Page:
Ultimate Library’s Top 5 Desert Island Books
Whether as metaphors or settings, novels of all genres are awash with islands. Some day-dreaming writers project images of utopia onto these tiny pockets of land so far removed from mainland monotony, while others construct sinister tales of the supernatural and barbaric. Calibanesque ‘savages’ are conveniently contained in their remote settings as in Shakespeare’s The Tempest, as authors explore imaginings of the unknown ‘other’ that resides in uncharted territories. For some, the wide stretch of ocean dividing island and continent keeps dark tales at a safe distance, and for others it allows the weird and wonderful to roam freely on the horizon, almost within sight.
With experts predicting that thousands of islands around the globe will be swallowed by the sea within the coming century, the air of mystery surrounding the theme of islands is unlikely to dwindle as these paradisiacal spaces are subjected to the mercy of rising sea levels. So, for now, venture out across land and water to far-flung tales and discover the multi-faceted nature of the island literary trope, with the following archipelago of reading suggestions.
Robert Louis Stevenson
One of the best-loved adventure stories ever written, Treasure Island’s classic tale of treasure maps, pirates with parrots on their shoulders, one-legged seamen and ‘X marks the spot’ is seen as pivotal in the literary creation of the archetypal Caribbean island. Wild, abundant with natural beauty and home to a long-lost treasure chest overflowing with golden medallions and exotic jewels, Stevenson’s tropical island is an image now firmly engraved on the public imagination, due to its continual replication by subsequent writers.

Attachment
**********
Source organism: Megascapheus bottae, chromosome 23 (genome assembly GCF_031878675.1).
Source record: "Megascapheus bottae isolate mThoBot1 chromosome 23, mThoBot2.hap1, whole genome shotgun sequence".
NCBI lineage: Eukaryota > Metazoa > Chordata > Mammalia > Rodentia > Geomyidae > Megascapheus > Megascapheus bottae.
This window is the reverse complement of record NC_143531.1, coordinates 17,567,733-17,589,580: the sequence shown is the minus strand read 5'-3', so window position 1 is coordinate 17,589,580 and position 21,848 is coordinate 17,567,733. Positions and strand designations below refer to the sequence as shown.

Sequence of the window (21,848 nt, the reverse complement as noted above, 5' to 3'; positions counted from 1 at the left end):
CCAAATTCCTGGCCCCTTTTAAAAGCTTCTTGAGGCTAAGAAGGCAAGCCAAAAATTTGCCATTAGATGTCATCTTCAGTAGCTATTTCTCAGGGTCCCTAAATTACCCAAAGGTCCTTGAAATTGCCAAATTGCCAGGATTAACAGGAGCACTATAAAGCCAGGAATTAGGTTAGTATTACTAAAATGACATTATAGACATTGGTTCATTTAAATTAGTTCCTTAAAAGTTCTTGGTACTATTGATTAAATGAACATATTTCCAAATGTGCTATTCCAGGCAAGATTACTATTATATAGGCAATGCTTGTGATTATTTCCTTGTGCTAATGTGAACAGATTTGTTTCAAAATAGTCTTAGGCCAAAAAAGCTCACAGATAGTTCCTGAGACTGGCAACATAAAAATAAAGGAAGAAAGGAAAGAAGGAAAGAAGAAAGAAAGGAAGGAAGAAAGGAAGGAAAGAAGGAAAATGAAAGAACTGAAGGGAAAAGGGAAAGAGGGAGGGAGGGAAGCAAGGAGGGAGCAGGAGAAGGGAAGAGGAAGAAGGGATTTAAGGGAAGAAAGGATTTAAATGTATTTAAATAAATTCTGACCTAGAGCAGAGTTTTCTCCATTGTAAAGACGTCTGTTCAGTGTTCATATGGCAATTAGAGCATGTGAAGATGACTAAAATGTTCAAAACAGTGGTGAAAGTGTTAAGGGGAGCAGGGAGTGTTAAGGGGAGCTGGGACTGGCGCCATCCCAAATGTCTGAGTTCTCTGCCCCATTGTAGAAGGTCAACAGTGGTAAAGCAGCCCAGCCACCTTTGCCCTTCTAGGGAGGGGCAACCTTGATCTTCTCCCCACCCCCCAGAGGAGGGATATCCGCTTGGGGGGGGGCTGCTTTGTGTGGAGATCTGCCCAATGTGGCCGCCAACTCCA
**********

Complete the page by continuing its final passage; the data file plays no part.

After washing up on an unknown beach off the coast of Venezuela, protagonist Robinson Crusoe spends the next 28 years stranded on a desert island, encountering pirates, shipwrecks, cannibals and battling loneliness and isolation. As the years go by, Crusoe builds a country home, a farm and even establishes new species on the island, perhaps reflecting the British Empire’s colonization and expansion in the eighteenth century. Seen as ground-breaking in the development of the English novel, the island in Daniel Defoe’s tale serves as a microcosm of European society.
Tar Baby tells the story of a love affair between two African Americans, who must strive to overcome the obstacles of their contrasting pasts and worldviews. Set on a Caribbean island, the social, racial and gender tensions present between the characters are heightened, echoing the power struggles in the modern world and creating a sense of claustrophobia as the reader is drawn into this microcosmic tale.
Desperate to escape Thailand’s beaten track, Richard, a young traveler, follows a map given in deathly circumstance to a secret island paradise. After a complicated and life-threatening journey traversing land and water, Richard finds the beach and becomes a part of the community’s idyllic and self-sufficient lifestyle. However, cracks begin to show in this earthly utopia, as it becomes evident that all is not as dream-like as it first appeared.
And now last, but certainly not least, a book much more suited to a lazy beach read. Gerald Durrell’s memoir will have you dreaming of sun-drenched childhood holidays as he paints a comical yet heart-warming portrait of Corfu. The island setting offers delightful escapism as you indulge in meticulous descriptions of four-legged animal friends and witty human portraits that will have you wishing you were part of the Durrell family.